A permanent fixture in American politics, Edith Wilson was present during President Franklin D. Roosevelt’s address to Congress on December 8, 1941. This was the day after Japan bombed Pearl Harbor.
This speech was when he asked Congress to declare war. This intentionally drew a link to President Wilson’s April 1917 Declaration of War against Germany.
Four years later, on April 14, 1945, the former First Lady Wilson attended Roosevelt‘s funeral at the White House. She was also present on January 20, 1961, for the inauguration of President John F. Kennedy.
On December 28, 1961, at the age of 89, Edith Bolling Galt Wilson died of congestive heart failure just days before what would have been her husband’s 105th birthday.
She is buried next to her husband at the Washington National Cathedral.
Until her final days, former First Lady Edith Bolling Galt Wilson insisted that she never exercised the full power of the presidency. At best, she used some of its prerogatives on behalf of her husband.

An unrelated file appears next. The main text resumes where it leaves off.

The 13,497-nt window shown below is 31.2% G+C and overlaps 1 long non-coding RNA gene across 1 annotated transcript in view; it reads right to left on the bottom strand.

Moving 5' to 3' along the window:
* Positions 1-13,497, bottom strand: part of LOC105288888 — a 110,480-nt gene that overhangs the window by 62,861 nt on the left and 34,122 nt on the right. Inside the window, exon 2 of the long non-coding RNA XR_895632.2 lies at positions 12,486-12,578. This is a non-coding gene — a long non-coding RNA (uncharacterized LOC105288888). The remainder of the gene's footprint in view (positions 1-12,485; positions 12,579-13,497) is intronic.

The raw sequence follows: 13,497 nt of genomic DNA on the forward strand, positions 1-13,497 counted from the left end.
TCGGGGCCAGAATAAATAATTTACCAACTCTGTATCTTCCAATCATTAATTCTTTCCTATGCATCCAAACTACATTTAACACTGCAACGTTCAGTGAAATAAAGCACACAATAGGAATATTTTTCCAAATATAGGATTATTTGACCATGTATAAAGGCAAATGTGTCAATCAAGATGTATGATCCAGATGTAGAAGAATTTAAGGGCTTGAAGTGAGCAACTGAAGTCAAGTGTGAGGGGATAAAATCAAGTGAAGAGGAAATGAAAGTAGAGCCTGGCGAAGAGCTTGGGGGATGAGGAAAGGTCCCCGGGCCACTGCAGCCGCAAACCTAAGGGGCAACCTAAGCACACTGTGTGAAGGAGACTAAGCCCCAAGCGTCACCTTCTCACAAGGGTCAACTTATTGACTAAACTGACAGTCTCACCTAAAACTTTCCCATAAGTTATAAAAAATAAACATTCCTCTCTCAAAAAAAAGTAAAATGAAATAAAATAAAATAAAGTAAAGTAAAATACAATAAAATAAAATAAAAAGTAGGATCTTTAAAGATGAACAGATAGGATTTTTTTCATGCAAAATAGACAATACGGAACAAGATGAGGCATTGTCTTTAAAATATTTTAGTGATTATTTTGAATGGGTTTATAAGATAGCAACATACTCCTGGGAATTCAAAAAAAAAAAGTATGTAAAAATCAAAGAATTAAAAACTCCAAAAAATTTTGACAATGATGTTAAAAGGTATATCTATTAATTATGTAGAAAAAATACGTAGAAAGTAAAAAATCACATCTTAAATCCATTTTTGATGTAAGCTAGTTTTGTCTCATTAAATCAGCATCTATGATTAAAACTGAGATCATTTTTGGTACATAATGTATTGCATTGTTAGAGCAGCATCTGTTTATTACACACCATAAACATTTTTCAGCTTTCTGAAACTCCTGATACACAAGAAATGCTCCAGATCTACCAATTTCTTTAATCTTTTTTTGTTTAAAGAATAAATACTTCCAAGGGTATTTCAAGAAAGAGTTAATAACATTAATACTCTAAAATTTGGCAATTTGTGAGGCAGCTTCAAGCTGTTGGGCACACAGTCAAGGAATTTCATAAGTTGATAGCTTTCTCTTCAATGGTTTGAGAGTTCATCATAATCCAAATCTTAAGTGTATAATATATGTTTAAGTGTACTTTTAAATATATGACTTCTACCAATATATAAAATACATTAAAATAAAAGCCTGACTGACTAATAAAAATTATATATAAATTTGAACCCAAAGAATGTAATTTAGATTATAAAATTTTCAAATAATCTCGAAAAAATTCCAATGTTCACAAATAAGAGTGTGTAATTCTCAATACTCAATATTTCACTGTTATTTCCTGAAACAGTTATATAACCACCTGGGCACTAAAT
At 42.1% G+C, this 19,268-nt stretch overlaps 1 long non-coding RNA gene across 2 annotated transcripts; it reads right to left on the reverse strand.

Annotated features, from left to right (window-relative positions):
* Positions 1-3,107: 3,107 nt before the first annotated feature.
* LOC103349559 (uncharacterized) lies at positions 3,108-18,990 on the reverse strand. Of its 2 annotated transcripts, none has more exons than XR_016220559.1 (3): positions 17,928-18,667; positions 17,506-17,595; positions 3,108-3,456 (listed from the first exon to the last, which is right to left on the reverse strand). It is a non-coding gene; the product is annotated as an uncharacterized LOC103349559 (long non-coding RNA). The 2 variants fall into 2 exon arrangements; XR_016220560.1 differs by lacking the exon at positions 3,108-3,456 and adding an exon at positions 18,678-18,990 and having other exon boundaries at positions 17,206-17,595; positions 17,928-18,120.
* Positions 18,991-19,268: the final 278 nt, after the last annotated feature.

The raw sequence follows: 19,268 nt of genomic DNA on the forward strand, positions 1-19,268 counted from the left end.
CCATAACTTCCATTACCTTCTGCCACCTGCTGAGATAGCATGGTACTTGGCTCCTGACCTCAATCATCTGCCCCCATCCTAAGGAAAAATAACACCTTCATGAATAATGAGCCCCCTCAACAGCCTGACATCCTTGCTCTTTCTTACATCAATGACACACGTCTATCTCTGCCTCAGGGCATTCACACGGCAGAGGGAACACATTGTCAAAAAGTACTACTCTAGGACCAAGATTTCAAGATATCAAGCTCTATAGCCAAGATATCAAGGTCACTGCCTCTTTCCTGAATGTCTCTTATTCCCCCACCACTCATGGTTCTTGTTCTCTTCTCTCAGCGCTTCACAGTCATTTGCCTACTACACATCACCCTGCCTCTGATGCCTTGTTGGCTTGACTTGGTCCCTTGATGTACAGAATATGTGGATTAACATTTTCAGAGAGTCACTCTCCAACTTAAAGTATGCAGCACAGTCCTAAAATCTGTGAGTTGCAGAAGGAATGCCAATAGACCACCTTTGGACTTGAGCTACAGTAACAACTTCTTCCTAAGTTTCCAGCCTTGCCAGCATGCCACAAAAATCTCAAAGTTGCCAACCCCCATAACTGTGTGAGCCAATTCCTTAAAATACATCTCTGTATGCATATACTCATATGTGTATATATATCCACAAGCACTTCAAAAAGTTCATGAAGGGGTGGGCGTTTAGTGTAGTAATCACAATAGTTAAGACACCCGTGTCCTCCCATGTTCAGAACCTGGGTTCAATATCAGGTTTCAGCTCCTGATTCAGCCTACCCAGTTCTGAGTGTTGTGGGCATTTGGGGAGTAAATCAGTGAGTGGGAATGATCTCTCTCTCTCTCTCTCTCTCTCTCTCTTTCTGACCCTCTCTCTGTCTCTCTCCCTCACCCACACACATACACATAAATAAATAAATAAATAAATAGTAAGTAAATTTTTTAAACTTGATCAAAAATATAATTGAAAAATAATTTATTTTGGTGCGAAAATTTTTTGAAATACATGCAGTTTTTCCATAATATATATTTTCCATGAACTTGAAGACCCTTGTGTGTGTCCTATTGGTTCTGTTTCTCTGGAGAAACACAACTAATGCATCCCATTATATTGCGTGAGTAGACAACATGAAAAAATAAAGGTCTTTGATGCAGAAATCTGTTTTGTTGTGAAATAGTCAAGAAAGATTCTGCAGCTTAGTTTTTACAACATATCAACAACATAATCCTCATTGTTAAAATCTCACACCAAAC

But in more recent years, scholars have become increasingly more critical of Edith Wilson’s tenure as First Lady. They are now able to consider the long-term effects of her term as De Facto President.
Historian Phyllis Lee Levin has stated that the effectiveness of Woodrow Wilson’s policies was unnecessarily hampered by his wife. She called her “a woman of narrow views and formidable determination.”
Other critics have declared that Edith Bolling Galt Wilson naively underestimated her own role in her husband’s presidency. While she may not have made “critical” decisions, she influenced domestic and international policy.